While the normal operation of this type of system would produce the scanning line pattern 10 of FIG. 1 on original 12, in accordance with the principles of the present invention, a deflection apparatus disposed inside of scanning head 25 produces the scanning line pattern 20 of FIG. 2 as shown.
Referring now to FIG. 4, there is shown a sectional view taken along line A--A of FIG. 3, illustrating an optical arrangement 30 for providing the scanning line pattern 20 of FIGS. 2-3 for the original 12 mounted on drum 14. Optical arrangement 30 comprises a light source 32 for directing light onto the original 12. Light source 32 and scanning head 25 are arranged to move parallel to the drum revolution axis 16 in the direction of arrow 21, in synchronization with the speed of revolution of drum 14.
In the preferred embodiment, light source 32 is disposed in drum 14 and comprises a Xenon lamp fed through fiber optics to provide light shaped as a narrow band which is transmitted through the original 12 and forms illuminated line segment 36 parallel to the drum revolution axis 16. In an alternative embodiment, light source 32 is provided external to drum 14 and the light reflected from the original 12 forms illuminated line segment 36.
The remaining components of optical arrangement 30 are contained in scanning head 25. These include a deflection apparatus comprising lens 38 and vibrating mirror 40, which are arranged to scan the points on illuminated line segment 36, coinciding with a portion of the image on original 12. The light reflected by vibrating mirror 40 is directed to a photomultiplier (not shown) through a pin hole 28 and at a system of filters designated R, G, and B. The pin hole 28, light filtering portion and photomultipler of optical arrangement 30 does not form part of the invention and is not described further herein, as this portion is common to known drum scanner designs.
In accordance with the principles of the present invention, optical arrangement 30 provides the scanning line pattern 20 (FIGS. 2-3) of the original 12 mounted on drum 14, and this introduces an angle of scan rotation of the second image. The scanning line pattern 20 is achieved by a sawtooth deflection motion of vibrating mirror 40, such that the scanning beam scans all the points on illuminated line segment 36 in the direction given by arrow 21.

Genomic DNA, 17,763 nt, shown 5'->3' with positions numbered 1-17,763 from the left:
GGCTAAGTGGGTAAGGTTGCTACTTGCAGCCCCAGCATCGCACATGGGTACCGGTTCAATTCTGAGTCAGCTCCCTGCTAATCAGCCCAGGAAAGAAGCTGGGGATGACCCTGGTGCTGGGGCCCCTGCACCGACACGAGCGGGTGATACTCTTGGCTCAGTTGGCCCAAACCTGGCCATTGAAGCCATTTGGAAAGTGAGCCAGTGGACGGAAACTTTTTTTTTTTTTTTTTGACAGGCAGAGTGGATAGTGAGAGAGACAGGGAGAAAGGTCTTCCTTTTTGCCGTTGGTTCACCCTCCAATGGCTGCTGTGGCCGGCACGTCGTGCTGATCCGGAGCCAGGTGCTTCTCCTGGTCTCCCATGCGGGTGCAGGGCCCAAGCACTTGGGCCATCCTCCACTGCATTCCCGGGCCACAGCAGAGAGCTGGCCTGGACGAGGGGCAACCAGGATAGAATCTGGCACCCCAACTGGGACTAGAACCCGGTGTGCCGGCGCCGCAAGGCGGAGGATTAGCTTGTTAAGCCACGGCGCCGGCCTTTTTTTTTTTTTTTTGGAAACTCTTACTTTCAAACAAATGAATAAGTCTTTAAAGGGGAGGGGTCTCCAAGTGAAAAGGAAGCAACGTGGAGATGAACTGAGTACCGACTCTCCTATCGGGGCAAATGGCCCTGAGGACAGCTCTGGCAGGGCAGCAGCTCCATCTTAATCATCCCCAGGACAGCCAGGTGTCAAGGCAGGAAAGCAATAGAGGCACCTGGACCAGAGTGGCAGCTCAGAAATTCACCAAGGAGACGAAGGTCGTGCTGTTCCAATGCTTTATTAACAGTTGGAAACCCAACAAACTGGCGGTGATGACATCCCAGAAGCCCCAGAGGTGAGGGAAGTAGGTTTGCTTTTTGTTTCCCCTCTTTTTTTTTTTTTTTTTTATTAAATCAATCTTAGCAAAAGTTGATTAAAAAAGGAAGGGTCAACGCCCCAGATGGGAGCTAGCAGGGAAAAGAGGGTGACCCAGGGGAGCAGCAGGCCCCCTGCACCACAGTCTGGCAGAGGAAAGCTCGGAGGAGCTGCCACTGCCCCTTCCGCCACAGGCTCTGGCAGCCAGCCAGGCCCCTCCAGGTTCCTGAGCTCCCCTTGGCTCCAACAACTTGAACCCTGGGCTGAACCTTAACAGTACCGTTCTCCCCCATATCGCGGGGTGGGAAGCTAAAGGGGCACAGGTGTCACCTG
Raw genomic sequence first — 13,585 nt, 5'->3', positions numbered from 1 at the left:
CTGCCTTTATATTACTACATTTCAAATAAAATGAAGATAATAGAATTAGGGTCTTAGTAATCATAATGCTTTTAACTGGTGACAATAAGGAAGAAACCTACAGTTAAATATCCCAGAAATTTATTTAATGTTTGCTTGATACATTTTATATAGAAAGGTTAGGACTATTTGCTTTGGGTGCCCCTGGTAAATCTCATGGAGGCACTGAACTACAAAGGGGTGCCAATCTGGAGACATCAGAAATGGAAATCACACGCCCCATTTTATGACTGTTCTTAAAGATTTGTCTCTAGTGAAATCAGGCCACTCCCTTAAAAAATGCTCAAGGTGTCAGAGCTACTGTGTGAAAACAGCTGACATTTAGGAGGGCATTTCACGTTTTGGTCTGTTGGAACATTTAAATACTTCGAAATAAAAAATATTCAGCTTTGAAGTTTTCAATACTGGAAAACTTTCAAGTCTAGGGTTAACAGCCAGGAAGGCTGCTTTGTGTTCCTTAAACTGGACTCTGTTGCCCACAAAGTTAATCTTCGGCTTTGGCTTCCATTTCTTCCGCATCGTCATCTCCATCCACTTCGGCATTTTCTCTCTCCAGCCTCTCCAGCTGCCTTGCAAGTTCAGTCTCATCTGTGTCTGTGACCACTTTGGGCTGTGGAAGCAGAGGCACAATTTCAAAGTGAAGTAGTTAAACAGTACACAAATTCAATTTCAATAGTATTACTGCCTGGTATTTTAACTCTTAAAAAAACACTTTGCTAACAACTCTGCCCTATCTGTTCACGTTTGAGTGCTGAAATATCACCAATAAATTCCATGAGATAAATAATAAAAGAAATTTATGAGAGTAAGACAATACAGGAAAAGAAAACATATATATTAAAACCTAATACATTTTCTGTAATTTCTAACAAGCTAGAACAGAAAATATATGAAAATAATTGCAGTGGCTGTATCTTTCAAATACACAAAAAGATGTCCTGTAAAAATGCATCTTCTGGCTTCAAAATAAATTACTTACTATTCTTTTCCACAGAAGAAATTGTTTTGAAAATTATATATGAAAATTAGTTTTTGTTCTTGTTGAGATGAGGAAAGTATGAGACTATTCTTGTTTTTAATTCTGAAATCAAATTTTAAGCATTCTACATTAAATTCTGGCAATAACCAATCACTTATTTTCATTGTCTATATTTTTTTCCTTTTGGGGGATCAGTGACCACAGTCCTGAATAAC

In operation, during one revolution of drum 14, the portion of original 12 coinciding with illuminated line segment 36 continuously changes. Thus, as mirror 40 moves from position "S" to position "K" in the direction of arrow 42, the scanning beam likewise moves to provide the scanning line pattern 20 with a locus of points taking the shape of a circular helix about the drum and having an oblique angle on original 12.
The oblique angle introduces an angle of scan rotation in the scanned image. For a given relationship between the trace speed of the sawtooth deflection movement along illuminated line segment 36 in relation to the drum revolution speed, the amplitude of the deflection determines the scan rotation angle of the scanned image. In this way, the scanning line pattern 20 of FIGS. 2-3 is produced and the scan rotation angle of the scanned image can be varied.
In the preferred embodiment, vibrating mirror 40 comprises a moving iron galvanometer-type optical scanner for controlling mirror deflection, such as that sold by and available from General Scanning Inc., Watertown, Mass. USA. Upon application of an input position command supplied as an analog voltage, this type of optical scanner will accurately and automatically respond. Thus, sawtooth deflection motion of mirror 40 and the scanning line pattern 20 can be readily achieved.
In use, the present invention allows introduction of an angular rotation in a scanned image and thereby allows correction of the misalignment of the original 12 on drum 14. The necessary angular rotation for correction purposes can be easily introduced by adjustment of the mirror 40 deflection amplitude without the need for removing and replacing the original 12 on the drum 14. Thus, the operator set-up procedure is not complicated by additional requirements to physically correct the orientation of the original 12 in cases of misalignment or other desired adjustment.